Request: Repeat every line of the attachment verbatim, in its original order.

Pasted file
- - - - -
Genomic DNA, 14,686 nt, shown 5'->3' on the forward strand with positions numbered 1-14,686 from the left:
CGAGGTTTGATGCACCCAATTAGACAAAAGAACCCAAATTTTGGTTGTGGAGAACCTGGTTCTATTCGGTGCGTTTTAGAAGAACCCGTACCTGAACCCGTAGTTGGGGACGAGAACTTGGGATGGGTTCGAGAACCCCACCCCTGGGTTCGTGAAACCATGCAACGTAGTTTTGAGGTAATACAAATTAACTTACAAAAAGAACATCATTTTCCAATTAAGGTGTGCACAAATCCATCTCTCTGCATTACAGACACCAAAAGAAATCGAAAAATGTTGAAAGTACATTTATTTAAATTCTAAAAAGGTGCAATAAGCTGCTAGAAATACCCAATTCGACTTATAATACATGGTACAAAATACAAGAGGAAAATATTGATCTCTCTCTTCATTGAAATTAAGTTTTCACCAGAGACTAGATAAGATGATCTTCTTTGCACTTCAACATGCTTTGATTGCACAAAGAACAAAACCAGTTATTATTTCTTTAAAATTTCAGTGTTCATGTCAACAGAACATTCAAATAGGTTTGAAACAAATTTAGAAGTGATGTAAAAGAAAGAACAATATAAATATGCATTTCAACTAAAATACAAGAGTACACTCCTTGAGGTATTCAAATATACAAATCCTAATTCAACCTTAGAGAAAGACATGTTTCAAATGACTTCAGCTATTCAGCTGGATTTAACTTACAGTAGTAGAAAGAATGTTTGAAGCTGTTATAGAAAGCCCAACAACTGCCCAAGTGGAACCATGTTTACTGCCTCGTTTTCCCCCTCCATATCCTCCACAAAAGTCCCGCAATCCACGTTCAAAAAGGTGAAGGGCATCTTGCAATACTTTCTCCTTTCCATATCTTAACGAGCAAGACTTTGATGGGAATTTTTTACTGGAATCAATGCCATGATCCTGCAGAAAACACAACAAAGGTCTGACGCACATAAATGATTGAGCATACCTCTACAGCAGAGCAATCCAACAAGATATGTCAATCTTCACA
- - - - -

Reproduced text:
Genomic DNA, 14,686 nt, shown 5'->3' on the forward strand with positions numbered 1-14,686 from the left:
CGAGGTTTGATGCACCCAATTAGACAAAAGAACCCAAATTTTGGTTGTGGAGAACCTGGTTCTATTCGGTGCGTTTTAGAAGAACCCGTACCTGAACCCGTAGTTGGGGACGAGAACTTGGGATGGGTTCGAGAACCCCACCCCTGGGTTCGTGAAACCATGCAACGTAGTTTTGAGGTAATACAAATTAACTTACAAAAAGAACATCATTTTCCAATTAAGGTGTGCACAAATCCATCTCTCTGCATTACAGACACCAAAAGAAATCGAAAAATGTTGAAAGTACATTTATTTAAATTCTAAAAAGGTGCAATAAGCTGCTAGAAATACCCAATTCGACTTATAATACATGGTACAAAATACAAGAGGAAAATATTGATCTCTCTCTTCATTGAAATTAAGTTTTCACCAGAGACTAGATAAGATGATCTTCTTTGCACTTCAACATGCTTTGATTGCACAAAGAACAAAACCAGTTATTATTTCTTTAAAATTTCAGTGTTCATGTCAACAGAACATTCAAATAGGTTTGAAACAAATTTAGAAGTGATGTAAAAGAAAGAACAATATAAATATGCATTTCAACTAAAATACAAGAGTACACTCCTTGAGGTATTCAAATATACAAATCCTAATTCAACCTTAGAGAAAGACATGTTTCAAATGACTTCAGCTATTCAGCTGGATTTAACTTACAGTAGTAGAAAGAATGTTTGAAGCTGTTATAGAAAGCCCAACAACTGCCCAAGTGGAACCATGTTTACTGCCTCGTTTTCCCCCTCCATATCCTCCACAAAAGTCCCGCAATCCACGTTCAAAAAGGTGAAGGGCATCTTGCAATACTTTCTCCTTTCCATATCTTAACGAGCAAGACTTTGATGGGAATTTTTTACTGGAATCAATGCCATGATCCTGCAGAAAACACAACAAAGGTCTGACGCACATAAATGATTGAGCATACCTCTACAGCAGAGCAATCCAACAAGATATGTCAATCTTCACA